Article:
LOGAN, Utah (ABC4) — As winter weather conditions worsen across Northern Utah Wednesday and Thursday, officials have closed off Logan Canyon above Beaver Mountain.

That news comes as the Utah Avalanche Center (UAC) in Logan issued an avalanche warning this morning.

“Heavy snow and extensive drifting will create HIGH avalanche danger in the backcountry today, with both natural and human triggered avalanches becoming likely,” stated the UAC in a tweet this morning. “People should stay off of and out from under drifted slopes steeper than 30 degrees.”

With winter only officially beginning today, avalanche conditions have already been dangerous across the state. Skiers have been injured and been the subject of rescues in Neffs Canyon and Little Cottonwood Canyon this month alone.

According to the UAC, avalanche debris settles like concrete: If you are buried in avalanche debris, it can be close to impossible to dig yourself out. An average avalanche can travel about 80 miles per hour, while a large avalanche can travel faster than 200 miles per hour.

People caught in avalanches don’t die from lack of oxygen: Even dense avalanche debris is usually full of air. Those buried in snow are more likely to die from carbon dioxide poisoning which collects around their mouth.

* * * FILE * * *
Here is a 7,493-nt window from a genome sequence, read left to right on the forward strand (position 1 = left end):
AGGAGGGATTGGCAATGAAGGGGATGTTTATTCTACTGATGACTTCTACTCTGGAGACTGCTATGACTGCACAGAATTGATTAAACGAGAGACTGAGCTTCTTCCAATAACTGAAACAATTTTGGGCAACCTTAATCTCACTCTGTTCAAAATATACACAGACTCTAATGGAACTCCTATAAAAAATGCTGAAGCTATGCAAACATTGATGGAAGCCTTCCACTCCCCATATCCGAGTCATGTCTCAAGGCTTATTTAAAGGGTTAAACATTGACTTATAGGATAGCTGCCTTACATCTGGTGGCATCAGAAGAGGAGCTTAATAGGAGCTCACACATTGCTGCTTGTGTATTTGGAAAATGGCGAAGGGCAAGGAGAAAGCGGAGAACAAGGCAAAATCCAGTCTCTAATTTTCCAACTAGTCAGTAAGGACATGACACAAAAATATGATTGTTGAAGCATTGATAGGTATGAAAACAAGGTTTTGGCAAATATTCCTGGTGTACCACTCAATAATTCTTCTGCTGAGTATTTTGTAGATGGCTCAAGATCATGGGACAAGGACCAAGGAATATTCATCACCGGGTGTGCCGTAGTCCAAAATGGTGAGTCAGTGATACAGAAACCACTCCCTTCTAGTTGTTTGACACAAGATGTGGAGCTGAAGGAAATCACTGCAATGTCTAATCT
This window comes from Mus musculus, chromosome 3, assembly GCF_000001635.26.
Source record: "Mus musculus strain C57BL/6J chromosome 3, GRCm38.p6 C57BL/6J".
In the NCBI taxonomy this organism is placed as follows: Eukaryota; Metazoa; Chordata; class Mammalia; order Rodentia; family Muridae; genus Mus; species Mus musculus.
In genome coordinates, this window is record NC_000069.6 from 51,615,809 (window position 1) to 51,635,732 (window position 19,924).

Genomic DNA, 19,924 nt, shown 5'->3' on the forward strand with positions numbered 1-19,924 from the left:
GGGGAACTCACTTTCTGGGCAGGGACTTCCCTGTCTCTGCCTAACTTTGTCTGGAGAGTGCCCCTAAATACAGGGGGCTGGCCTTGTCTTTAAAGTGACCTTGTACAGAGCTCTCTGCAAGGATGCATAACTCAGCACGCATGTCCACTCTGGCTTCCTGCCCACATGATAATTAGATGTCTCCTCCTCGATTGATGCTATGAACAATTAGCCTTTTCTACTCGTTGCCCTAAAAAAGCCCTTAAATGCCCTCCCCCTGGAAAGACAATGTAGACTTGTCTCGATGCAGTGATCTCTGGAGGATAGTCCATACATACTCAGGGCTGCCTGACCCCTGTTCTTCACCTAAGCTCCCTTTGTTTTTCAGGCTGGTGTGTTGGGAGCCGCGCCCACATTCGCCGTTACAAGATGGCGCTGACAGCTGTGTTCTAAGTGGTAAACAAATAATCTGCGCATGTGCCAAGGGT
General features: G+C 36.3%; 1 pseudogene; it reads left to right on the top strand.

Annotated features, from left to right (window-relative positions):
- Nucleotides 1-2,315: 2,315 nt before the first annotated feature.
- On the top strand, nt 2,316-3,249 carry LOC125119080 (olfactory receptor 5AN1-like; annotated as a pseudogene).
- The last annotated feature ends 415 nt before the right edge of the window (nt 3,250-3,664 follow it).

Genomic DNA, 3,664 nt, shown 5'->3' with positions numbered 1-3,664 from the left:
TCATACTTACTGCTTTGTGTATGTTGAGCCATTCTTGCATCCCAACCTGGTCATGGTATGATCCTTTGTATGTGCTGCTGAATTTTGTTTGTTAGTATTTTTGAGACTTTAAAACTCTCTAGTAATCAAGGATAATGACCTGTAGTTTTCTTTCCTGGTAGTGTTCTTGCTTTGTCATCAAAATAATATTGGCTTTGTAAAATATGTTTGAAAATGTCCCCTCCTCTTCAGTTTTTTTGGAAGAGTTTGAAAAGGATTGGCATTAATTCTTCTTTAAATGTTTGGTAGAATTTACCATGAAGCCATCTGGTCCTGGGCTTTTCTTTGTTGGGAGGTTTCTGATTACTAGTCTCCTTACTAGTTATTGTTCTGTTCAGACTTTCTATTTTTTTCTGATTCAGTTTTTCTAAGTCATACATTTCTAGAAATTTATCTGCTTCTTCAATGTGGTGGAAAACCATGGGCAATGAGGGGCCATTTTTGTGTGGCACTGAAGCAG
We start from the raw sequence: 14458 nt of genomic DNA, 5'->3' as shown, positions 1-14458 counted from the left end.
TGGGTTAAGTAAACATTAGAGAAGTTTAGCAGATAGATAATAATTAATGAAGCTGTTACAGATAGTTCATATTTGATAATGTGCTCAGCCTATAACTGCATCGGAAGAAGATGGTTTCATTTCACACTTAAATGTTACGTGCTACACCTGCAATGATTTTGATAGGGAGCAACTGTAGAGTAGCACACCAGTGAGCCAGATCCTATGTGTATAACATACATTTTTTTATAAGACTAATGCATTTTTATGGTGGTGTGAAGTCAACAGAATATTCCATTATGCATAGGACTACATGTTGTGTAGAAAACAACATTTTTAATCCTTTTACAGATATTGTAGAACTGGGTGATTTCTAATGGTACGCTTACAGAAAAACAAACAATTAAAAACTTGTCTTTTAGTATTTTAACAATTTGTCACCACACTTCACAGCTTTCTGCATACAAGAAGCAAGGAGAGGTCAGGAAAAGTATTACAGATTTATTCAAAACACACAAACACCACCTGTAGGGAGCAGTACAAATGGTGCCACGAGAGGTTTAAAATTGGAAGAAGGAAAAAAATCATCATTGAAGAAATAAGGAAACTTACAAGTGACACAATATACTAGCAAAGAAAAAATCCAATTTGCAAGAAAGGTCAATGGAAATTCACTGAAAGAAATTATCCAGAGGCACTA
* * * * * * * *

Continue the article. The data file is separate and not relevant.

For avalanche victims, the first 15 minutes are key: 93% of buried avalanche victims are found alive if they are rescued within the first 15 minutes. After 45 minutes, only 20 to 30 percent are recovered alive.

If you get stuck in an avalanche situation, do the following to increase your chances of survival:

  • Act quickly because once the snow comes to a stop, the debris will harden, making it difficult to move.
  • Try to get off the slab.
  • Try to grab onto a tree.
  • Swim: Human bodies are denser than avalanche debris, but you will need to swim hard to stay above the snow.
  • Keep a clear air space around your mouth as the avalanche begins to decelerate to slow carbon dioxide from building up.
  • Push your hand in the direction that you think is up to provide a visual clue for those searching for you.